A recent Pew Poll has found that most Americans, regardless of their perspective on same sex marriage, view its coming as inevitable.
Yes, the tide is turning, and the Pew Poll surely sounds like the ringing of victory bells to those for whom the bell’s tolls are a welcome and much anticipated sound; not just advocates of same sex marriage but those who have pushed for the demise of any sort of “traditional” sexual mores from American life.
Even though such numbers can be misleading due to the wording of questions, nobody can doubt that the general acceptance of same sex marriage is on the rise. Nor can anyone deny the chilling numbers on out-of-wedlock births, abortions, fatherless children and divorce rates. The tide is indeed turning.
But perhaps not in the direction you think.
The impetus for the same sex marriage movement has been the continuation of a line of logic that began long ago and was accelerated by a complex nexus of cultural developments in the 1960s.
My generation of young adults is now living in the wake of the destruction of the institution of marriage and traditional sexual norms, and the result has been an entire demographic confused about and longing for authentic intimacy, unsure of how to manage opposite sex friendships, romantic relationships and their own sexual desires.
Of course, the sexual revolution itself was just the next step in a process the goal of which has been the conquering—or subjugating—of human nature and its pesky way of imposing limitations on our wishes.
Increasingly, America’s young people are beginning to pierce the web of lies that we can enjoy sex without strings attached, ignore the biological and spiritual dimensions of our being, contradict the normative structures of our embodied existence and remake God’s creation according to our likeness.
Scores of books and articles are being written about how the sexual revolution has been destructive for women especially. Such works can fairly be considered their own genre, the gist of which is simple: It was a lie, and we’ve been duped.
Young men, too, are realizing that the basic truths that society has repressed and replaced with fantasies of freedom and autonomy are inescapable. More and more men are finding a voice and speaking out against the sorts of insults to manhood that our media presents through sitcoms.
Religious institutions are largely responsible for carrying the torch during the dark times, although it must be said that a massive failure on the American Church’s part in the aftermath of the Second Vatican Council to properly evangelize and catechize its faithful is partially to blame for the way things are now. Nevertheless, if it weren’t for the Church’s voice crying out in the wilderness against the emptiness of the world’s wisdom, many young people now would never find the mooring that has proved the stabilizing factor in a time in which many are adrift on the Sea of Lost Self.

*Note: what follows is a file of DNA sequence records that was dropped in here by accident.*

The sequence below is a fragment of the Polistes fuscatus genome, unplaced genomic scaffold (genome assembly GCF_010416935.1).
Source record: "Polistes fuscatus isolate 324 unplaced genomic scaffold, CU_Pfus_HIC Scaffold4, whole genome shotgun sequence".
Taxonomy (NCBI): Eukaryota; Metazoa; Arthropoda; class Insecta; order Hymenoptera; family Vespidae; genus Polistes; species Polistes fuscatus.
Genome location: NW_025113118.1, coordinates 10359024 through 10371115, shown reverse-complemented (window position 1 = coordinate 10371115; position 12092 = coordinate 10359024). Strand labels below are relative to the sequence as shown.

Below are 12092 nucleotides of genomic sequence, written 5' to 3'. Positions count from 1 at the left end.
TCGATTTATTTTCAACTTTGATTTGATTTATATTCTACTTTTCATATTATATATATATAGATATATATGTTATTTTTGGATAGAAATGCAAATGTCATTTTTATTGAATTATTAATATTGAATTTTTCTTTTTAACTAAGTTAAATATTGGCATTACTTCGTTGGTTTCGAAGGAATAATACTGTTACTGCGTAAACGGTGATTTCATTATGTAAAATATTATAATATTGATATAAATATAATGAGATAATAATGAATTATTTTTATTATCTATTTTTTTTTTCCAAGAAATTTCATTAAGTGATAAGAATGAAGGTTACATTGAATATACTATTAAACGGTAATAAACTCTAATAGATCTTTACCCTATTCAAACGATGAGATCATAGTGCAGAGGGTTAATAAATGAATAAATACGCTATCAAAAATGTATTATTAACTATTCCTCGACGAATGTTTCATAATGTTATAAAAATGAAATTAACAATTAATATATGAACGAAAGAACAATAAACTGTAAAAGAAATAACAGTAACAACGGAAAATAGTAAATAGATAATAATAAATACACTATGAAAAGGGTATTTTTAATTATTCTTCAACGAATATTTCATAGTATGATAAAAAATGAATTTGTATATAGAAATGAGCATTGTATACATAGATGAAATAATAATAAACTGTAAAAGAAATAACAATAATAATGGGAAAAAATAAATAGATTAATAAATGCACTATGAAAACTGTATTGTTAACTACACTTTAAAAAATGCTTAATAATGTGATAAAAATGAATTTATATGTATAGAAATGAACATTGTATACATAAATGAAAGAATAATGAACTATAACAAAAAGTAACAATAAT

I recently attended the Ruth Institute’s “It Takes a Family” conference in sunny San Diego, where a group of scholars and experts presented a more robust vision of the sexual good than I have ever seen the world offer. From the perspective of biology, theology, philosophy, legal theory, political thought and common sense, we attendees were treated to graceful and eloquent articulations of the intuitions and recognition that had brought us to Ruth in the first place: it’s not true, what the world is telling us about our sexuality, about happiness.
At the Gala event that concluded the conference, a lady at my table leaned over and said of Dr. Morse, the dynamic founder and president of the Ruth Institute, “When she arrived here, everybody just seemed to come out of the woodwork.” Americans across the country are doing the same, emerging from the margins of a public discourse ruled by militant secularists to proclaim with vigor the vision of life and love they hold dear.
This vision, upheld almost exclusively now by the religious institutions and their adherents, has a way of dashing the plans of those who plan for its demise from the public square, just as a South Carolinian valedictorian dashed the plans of his supervisors when he tore up his approved speech and prayed the banned Lord’s Prayer at his commencement ceremony to the raucous applause of the assembly.
In France, not exactly a conservative bastion, one million people recently took to the streets of Paris to defend children and the family. That’s considerably more protesters than took to the streets of Washington DC this past January to witness to the pro-life cause, another tide that is turning with mounting swiftness and power.
In Illinois, a group of black clergymen led the opposition to a same sex marriage bill that would have badly infringed on religious liberty.
Kermit Gosnell’s recent sentencing has turned even the heads of the most ardent pro-abortion advocates, giving pause to those who are typically unwilling to examine the heinous conclusions of their logical positions on abortion.
Same sex marriage is just one of many fruits on a tree that was planted at the beginning of time and has flowered and been pruned back over the course of history. The roots of this tree – the logic behind it all – are crumbling in America now after having usurped too much of the sun and soil and wrecked too many lives to count.
Yes, the tide is turning, and for the better and brighter shore, marked out by the light of a vision that endures.